How I Made It

Julie Lalonde, Anti-Violence Advocate and Activist

FLARE #HowIMadeIt celebrates 100+ talented, ambitious and driven Canadian women with cool jobs. Want what Julie has? Here's how she did it

How I Made It community builders: Jule Lalonde wears a yellow peacoat and white knit scarf

(Photo: Taylor Hermiston)

Julie S. Lalonde; Ottawa; @julieslalonde

Let’s say we’ve just met at a cocktail party. How would you describe, in a nutshell, what you do?

I work to end violence against women in Canada. As you can imagine, I’m a real hoot at parties.

Where did you go to school and what did you study?

I have a bachelor of arts and masters of arts in Canadian studies and women’s studies from Carleton University. My graduate research is in feminist gerontology. Translation: I studied elderly women.

What was your first paying gig out of school? (In your field, or not.)

I spent my entire undergrad selling shoes until I got a job as a teaching assistant. It was the first time I made above minimum wage and had a union. I was over the moon.

What was your BIG break? How did you land it?

I’ve never really had one big break. I started doing violence against women work under Prime Minister Harper, so there were no breaks to be had! Instead, I’ve created opportunities for myself. I saw work that needed to get done and that nobody was doing it and occupied the gap. It’s been all hustle, all the time.

Describe the moment in which you first realized, I think this is actually going to work out?

I spent nearly seven years fighting Carleton University for the creation of a sexual assault centre on campus. It was long, hard, unpaid work. The school president was against us. The administration was against us. It felt impossible. But #NeverthelessShePersisted and the opening of that centre was my moment of validation that this was the work I was put on this Earth to do.

What would you say has been your biggest failure or shortcoming, career-wise, to date? How did you bounce back?

My first real job in the feminist world was working for an NGO that did advocacy for women’s rights. When Prime Minister Harper came along and cut advocacy from Status of Women’s mandate, tons of organizations lost their funding, including mine. Being laid off was devastating and I feared I’d never find work in this field again. The job market is rough, especially when it comes to social justice work, so I was at a real crossroads as to whether I’d give up and go to the private sector or keep trying to make non-profit work. I fell into self-employment and have been making a living ever since by scrounging up various contracts. I’ve managed to make a living that way since 2011.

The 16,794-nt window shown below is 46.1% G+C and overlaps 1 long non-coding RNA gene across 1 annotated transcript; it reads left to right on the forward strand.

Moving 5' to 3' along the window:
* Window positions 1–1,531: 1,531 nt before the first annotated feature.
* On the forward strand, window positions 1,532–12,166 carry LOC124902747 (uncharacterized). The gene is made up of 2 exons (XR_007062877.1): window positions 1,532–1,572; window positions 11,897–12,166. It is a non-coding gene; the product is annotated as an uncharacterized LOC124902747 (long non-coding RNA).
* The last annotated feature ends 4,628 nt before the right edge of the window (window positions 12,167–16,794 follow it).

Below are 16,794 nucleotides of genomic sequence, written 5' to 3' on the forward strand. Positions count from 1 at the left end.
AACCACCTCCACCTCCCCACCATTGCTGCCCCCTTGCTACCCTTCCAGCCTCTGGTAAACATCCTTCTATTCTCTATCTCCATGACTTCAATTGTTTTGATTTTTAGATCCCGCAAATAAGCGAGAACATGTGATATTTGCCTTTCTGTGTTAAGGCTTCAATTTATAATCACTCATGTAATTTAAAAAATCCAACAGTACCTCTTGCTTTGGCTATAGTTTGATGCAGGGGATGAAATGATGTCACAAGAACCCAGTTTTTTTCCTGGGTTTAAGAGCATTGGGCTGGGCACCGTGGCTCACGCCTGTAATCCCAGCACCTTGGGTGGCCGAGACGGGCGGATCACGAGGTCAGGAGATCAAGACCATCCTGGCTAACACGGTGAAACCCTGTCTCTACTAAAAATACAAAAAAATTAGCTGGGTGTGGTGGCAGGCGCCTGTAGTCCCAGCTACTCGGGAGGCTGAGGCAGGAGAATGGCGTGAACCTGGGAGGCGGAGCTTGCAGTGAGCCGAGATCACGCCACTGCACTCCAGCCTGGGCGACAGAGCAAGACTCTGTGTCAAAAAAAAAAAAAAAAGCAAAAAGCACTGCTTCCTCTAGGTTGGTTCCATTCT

Name one piece of career advice you always give.

Never let perfect stand in the way of good.

What’s the worst career advice you’ve ever gotten?

“Don’t try to save the world. It doesn’t want to be saved.” My dad would tell me that all the time in high school. He was full of shit.

Did you deal with barriers in your field because you are a woman? If so, what were they?

My work is unique because it’s all women! In fact, I’ve spent way too many meetings with people standing around and asking “Where are all the men?!” So, get with it, dudes. We’re waiting.

Are you making a fair income for your work? Why or why not? Do you have a side hustle for extra cash? If so, what is it?

Nope, I most certainly am not. For someone who is bilingual, has a Master’s degree and has been doing this work for over a decade, I am grossly underpaid. I’d be making a killing in the private sector. Instead, I’ve yet to land a permanent position, I haven’t been unionized since I was a TA in grad school and I haven’t had health benefits or paid vacation in over six years. My entire career is hustling for contracts.

What’s the worst stereotype you’ve heard about millennials at work?

That we don’t do honourable work. Look, I’m from Sudbury, Ont. I come from generations of miners, labourers and literal lumberjacks. And every single one of those people worked hard so that the next generation could have better opportunities and safer working conditions. The labour market has changed. Keep up, folks.

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